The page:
Having control of the light while working on location calls for planning ahead. Before leaving Los Angeles, I spoke with my assistants and went over the equipment list together. I planned to use the Profoto B1 strobe heads with a white beauty dish as my main source of light, but I also needed to block out the natural sun and protect my Nikon camera lens from any flare. We completed our equipment list and then made sure to include backup gear just in case.

When shooting in humid conditions you need to be aware of condensation on your lenses. I normally try and wrap my lenses in towels the night before and place them in the warmest part of my hotel room, which is usually the closet. This time I knew we had time for the lenses to adapt to the environment while my talent was in hair and makeup. The first thing my assistants did was to open the camera case to let my Nikon camera's adjust to the extreme humidity. We pulled the lens caps off and let them breath for about 20 to 30 minutes as we set up the lights for the first shot.

Throughout the morning, we moved from location to location, but before I started shooting, my crew and I walked around and I showed them where I wanted to shoot each image. This gave them time to think and prepare for each shot before I started shooting. 

Whenever I'm shooting on location I try to have black flags on hand to block my camera lens from flare. My assistants make sure as I move around that the flag moves with me to block any sun from coming into the lens. 

I'm looking forward to the next location shoot this month and sharing images from the trip. Until then, have a great week and keep shooting.

Always Dream Big

Faster Than A Speeding...

I have always felt a photographer's work should be a reflection of their life, and these days I start my day in the gym. A good friend has always told me, health first, then family, then money. Without your health, you can't help your family and no amount of money will help you when your health is gone.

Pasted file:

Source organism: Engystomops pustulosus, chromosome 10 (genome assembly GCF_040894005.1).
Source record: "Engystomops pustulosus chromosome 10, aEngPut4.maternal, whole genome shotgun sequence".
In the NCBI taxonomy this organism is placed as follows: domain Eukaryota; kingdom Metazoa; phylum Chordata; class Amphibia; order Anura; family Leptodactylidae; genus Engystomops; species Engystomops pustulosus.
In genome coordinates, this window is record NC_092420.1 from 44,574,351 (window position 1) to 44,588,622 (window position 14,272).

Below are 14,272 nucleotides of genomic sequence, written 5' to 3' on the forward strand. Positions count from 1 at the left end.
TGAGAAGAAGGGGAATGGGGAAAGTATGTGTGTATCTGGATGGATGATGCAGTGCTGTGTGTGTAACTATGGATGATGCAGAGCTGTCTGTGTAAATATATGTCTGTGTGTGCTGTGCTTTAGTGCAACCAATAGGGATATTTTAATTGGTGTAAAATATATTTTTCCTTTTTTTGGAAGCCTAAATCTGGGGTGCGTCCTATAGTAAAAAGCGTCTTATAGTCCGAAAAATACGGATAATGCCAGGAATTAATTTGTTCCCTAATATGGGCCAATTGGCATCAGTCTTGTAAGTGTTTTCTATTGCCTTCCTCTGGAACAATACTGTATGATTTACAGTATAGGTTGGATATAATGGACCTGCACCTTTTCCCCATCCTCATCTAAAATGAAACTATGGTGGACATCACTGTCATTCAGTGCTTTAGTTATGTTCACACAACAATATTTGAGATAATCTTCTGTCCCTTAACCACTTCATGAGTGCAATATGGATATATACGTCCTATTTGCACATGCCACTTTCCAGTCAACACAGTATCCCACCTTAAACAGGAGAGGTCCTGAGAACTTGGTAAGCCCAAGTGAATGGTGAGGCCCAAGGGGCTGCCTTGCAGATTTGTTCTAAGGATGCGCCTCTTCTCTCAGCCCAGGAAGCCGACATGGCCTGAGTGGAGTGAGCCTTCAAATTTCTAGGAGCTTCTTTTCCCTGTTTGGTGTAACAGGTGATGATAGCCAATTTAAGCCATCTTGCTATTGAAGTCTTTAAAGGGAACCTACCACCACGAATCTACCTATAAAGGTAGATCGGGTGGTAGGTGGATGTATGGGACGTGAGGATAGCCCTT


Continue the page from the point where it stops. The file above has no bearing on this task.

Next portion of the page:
As I created Future American President, I packed on the pounds eating in the car and at inexpensive locations around America. Now I'm dedicated to changing my life and getting healthy one day at a time to lose the weight and improve my overall health.

I am starting to work on a series of images related to health and fitness. For the location images I am using the Profoto B1 strobes, which are just incredible for working on location. They are light and powerful and perfect for the photographer on the go. I wish I had the Profoto B1 strobes while I was creating Future American President, as they would have made my life so much easier.

These images are shot using the Nikon 810 and the Profoto Bi strobes. A great combination for creating powerful images.

Have a great 4th of July holiday weekend and be safe!


Always Dream Big

How To Master Strobe Lighting

Taking consistently beautiful photographs in studio is a skill and not to be taken lightly. I recently read a photography forum where someone said they watched a shoot during a seminar and then set their camera up with the same settings but still couldn’t get the same results. He went on to say he had the same camera and the same lens, but his images just didn’t have the same look. He ended by asking what was he doing wrong.